The offender then lifted her dress up, and pulled off her underpants before grabbing her bag and taking off.
“It was absolute daylight, not far from a train station. This person must have felt sure he was going to get away with it,” Det-Sen-Sgt Rix said. He said there was no attempt to sexually assault the woman, who did not realise her bag had been stolen until some time later.
“It’s possible he may have stolen her underpants as a trophy, or perhaps he intended taking the attack further. We don’t know,” he said. ‘
Friday, September 28, 2007
‘The amoeba typically live in lake bottoms, grazing off algae and bacteria in the sediment. Beach said people become infected when they wade through shallow water and stir up the bottom. If someone allows water to shoot up the nose — say, by doing a cannonball off a cliff — the amoeba can latch onto the person’s olfactory nerve.
The amoeba destroys tissue as it makes its way up to the brain.
People who are infected tend to complain of a stiff neck, headaches and fevers, Beach said. In the later stages, they’ll show signs of brain damage such as hallucinations and behavioral changes.
Once infected, most people have little chance of survival. Some drugs have been effective stopping the amoeba in lab experiments, but people who have been attacked rarely survive, Beach said.
“Usually, from initial exposure it’s fatal within two weeks,” Beach said.’
Followup to Brain-Swelling Amoeba Blamed For 2nd Child’s Death.
Thursday, September 27, 2007
‘It sounds like the plot for a scary B-movie: Germs go into space on a rocket and come back stronger and deadlier than ever. Except, it really happened.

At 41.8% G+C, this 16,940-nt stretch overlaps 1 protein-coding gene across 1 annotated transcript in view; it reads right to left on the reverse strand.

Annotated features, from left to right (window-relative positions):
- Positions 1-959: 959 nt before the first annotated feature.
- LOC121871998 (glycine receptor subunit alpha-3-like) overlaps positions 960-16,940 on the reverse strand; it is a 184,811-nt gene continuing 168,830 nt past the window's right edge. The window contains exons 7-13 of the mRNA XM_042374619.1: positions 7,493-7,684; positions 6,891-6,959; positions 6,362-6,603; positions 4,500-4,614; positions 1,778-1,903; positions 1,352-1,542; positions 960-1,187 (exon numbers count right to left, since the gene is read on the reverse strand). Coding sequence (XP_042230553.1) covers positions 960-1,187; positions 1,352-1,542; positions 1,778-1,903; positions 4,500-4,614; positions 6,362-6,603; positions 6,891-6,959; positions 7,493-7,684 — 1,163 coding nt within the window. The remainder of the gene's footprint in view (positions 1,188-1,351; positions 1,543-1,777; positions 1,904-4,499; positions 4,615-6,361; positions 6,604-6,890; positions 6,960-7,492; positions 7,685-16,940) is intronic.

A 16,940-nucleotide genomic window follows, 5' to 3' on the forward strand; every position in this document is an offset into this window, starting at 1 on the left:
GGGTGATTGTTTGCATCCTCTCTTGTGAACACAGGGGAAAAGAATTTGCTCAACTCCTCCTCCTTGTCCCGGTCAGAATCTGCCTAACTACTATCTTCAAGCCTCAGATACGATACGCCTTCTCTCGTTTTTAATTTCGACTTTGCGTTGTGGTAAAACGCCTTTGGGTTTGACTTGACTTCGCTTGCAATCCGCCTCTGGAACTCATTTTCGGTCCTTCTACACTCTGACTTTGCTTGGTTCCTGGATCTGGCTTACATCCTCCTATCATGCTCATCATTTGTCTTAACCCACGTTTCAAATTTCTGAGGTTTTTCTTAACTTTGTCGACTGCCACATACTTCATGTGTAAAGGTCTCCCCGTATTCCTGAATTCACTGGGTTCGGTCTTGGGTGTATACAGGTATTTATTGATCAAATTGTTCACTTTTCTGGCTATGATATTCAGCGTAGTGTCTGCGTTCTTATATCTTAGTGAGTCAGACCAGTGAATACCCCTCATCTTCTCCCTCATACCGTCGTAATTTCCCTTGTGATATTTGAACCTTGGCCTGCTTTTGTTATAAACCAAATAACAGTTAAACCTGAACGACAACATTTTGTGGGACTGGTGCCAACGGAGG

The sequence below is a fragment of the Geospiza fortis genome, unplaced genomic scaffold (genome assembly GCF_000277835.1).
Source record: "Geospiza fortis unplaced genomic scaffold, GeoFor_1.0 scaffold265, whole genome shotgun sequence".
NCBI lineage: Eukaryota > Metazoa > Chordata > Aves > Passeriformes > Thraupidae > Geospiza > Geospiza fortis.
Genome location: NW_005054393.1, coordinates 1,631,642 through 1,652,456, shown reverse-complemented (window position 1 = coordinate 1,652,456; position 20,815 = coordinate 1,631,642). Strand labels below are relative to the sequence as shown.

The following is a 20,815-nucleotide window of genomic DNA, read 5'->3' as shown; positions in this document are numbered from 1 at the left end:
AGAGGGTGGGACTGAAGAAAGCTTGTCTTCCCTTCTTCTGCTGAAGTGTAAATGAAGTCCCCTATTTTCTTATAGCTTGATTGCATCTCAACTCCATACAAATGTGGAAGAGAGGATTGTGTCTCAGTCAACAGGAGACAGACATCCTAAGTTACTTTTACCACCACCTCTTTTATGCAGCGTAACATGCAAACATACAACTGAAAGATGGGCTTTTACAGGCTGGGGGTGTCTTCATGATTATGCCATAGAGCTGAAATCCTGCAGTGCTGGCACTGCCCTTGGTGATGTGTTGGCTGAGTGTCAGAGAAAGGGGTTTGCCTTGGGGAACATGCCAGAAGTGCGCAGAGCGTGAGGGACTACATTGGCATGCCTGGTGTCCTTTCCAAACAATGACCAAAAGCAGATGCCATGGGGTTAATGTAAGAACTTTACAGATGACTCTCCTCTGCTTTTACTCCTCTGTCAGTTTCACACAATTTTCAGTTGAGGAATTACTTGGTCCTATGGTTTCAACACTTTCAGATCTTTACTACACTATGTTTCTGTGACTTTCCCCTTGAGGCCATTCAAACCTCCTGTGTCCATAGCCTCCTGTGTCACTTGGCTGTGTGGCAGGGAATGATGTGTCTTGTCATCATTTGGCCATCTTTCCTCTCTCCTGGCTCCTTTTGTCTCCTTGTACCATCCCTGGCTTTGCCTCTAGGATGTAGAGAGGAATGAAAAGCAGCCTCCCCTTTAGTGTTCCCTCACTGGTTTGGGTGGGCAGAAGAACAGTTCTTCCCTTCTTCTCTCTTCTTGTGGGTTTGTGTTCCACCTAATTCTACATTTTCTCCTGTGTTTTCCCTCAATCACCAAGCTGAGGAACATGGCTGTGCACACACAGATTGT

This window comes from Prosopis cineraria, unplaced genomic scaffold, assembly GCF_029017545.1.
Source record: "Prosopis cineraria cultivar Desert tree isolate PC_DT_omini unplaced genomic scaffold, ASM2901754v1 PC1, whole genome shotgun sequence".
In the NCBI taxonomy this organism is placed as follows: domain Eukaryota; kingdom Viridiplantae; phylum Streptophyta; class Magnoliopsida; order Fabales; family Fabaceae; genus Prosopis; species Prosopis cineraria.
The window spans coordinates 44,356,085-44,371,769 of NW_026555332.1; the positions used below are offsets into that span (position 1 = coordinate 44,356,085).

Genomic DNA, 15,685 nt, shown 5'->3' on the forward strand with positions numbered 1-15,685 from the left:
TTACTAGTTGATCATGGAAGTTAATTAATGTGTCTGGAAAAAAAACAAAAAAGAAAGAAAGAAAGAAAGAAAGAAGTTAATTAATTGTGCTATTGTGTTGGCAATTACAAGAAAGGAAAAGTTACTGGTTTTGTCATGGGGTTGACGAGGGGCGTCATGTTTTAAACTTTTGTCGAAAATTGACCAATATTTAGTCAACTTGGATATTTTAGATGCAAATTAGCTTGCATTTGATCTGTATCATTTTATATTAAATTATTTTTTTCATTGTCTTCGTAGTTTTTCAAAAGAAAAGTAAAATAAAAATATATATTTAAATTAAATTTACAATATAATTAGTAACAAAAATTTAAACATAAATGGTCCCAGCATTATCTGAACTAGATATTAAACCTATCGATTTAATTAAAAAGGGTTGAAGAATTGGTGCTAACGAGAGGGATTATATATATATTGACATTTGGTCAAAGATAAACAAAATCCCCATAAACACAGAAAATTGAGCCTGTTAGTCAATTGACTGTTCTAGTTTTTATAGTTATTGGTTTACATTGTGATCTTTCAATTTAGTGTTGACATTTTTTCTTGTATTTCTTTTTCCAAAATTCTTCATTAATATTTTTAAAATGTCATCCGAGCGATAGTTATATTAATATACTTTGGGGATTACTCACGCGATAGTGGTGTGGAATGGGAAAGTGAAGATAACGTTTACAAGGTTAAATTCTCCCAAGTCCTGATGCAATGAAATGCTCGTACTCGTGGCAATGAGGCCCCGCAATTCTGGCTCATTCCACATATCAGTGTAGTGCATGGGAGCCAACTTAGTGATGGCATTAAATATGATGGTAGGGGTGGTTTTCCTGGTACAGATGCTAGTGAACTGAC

The germ: Salmonella, best known as a culprit of food poisoning. The trip: Space Shuttle STS-115, September 2006. The reason: Scientists wanted to see how space travel affects germs, so they took some along — carefully wrapped — for the ride. The result: Mice fed the space germs were three times more likely to get sick and died quicker than others fed identical germs that had remained behind on Earth. [..]
After 25 days, 40 percent of the mice given the Earth-bound salmonella were still alive, compared with just 10 percent of those dosed with the germs from space. And the researchers found it took about one-third as much of the space germs to kill half the mice, compared with the germs that had been on Earth.
The researchers found 167 genes had changed in the salmonella that went to space.’
Monday, September 24, 2007
‘Nalini Ghuman, an up-and-coming musicologist and expert on the British composer Edward Elgar, was stopped at the San Francisco airport in August last year and, without explanation, told that she was no longer allowed to enter the United States.
Her case has become a cause célèbre among musicologists and the subject of a protest campaign by the American Musicological Society and by academic leaders like Leon Botstein, the president of Bard College at Annandale-on-Hudson, N.Y., where Ms. Ghuman was to have participated last month in the Bard Music Festival, showcasing Elgar’s music.